The preventive treatment of the unruptured intracranial aneurysm (UIA) is to avoid the morbidity and death associated with aneurysmal subarachnoid hemorrhage. There is no comparison between the conservative strategy and the surgical approach that combines endovascular therapy and microsurgical clipping. A study was done to undertake an updated cost-effectiveness analysis comparing the two treatments in patients with UIA. A Markov model was used to create a decision tree. Quality-adjusted life-years (QALYs) associated with living with UIA were obtained prospectively from a cohort of UIA patients at a tertiary center before and after treatment. They measured the outcomes in terms of QALYs. Sensitivity analyses were done to assess the model’s robustness and completed threshold analyses to investigate the impact of input parameters.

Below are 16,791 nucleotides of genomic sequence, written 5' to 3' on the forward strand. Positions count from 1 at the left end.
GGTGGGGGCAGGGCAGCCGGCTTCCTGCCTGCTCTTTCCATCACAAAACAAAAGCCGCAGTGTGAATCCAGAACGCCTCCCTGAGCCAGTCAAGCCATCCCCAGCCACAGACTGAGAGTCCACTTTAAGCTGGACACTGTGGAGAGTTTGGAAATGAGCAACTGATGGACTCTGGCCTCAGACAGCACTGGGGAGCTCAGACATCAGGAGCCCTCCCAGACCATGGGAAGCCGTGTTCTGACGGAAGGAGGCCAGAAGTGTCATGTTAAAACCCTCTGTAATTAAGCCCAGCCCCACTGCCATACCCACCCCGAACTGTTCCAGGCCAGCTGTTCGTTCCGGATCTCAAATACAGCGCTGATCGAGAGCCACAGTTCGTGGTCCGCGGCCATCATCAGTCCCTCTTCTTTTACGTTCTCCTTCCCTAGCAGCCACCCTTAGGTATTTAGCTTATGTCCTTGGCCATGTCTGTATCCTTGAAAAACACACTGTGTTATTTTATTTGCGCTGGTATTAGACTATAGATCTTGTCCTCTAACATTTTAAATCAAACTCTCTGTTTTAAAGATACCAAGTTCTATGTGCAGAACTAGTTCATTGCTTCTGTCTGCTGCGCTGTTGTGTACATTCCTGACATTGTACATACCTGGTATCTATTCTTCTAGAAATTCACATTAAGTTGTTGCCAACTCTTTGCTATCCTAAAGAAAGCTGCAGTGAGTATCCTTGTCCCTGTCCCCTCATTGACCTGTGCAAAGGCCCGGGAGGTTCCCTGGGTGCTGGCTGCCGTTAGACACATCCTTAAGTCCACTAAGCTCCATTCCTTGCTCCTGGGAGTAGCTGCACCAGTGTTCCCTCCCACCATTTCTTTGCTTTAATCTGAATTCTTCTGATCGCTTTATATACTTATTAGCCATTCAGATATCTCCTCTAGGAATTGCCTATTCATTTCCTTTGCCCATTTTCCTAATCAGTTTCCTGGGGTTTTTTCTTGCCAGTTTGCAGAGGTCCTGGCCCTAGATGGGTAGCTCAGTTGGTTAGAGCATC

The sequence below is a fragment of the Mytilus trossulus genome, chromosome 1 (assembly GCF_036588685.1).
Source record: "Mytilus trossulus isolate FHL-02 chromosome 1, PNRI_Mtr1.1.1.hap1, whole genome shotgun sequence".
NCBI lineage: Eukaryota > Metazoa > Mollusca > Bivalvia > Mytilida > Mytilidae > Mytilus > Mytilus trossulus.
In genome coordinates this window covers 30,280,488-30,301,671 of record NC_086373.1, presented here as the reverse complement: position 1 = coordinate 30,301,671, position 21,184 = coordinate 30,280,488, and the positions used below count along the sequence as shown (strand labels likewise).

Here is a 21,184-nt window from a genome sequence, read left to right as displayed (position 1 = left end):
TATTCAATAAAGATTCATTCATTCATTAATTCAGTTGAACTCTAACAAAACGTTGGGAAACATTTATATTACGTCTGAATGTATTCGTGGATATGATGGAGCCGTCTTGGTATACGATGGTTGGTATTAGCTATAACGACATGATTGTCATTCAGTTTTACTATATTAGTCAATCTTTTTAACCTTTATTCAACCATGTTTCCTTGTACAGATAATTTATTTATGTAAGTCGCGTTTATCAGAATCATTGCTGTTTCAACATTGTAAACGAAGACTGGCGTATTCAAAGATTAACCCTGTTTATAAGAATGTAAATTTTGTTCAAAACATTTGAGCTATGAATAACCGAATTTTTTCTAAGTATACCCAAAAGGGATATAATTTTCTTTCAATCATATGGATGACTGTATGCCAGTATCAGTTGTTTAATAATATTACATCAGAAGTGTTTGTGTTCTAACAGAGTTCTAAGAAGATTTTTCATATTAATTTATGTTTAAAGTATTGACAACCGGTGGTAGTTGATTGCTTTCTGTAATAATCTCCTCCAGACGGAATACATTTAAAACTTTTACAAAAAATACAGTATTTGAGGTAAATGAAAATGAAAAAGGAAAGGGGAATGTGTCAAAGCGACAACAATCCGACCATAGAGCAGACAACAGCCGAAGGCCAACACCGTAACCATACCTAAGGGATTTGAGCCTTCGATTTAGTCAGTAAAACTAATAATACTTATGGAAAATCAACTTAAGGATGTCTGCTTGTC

Treatment of UIAs as a preventative measure consistently resulted in higher utility. Endovascular treatment was more cost-effective in models with a higher share of it. Older cohort models were less cost-effective than younger cohort models. Treatment was cost-effective in several models based on the proportion of endovascular therapy and cohort age if the annual rupture risk exceeded a threshold between 0.8% and 1.9%. This threshold was lowered due to a higher proportion of endovascular procedures and younger age, making the treatment of aneurysms with a lower risk of rupture more cost-effective. Compared to conservative management, preventive therapy of aneurysms resulted in better utility. The most cost-effective models had a higher share of endovascular treatment and younger patients.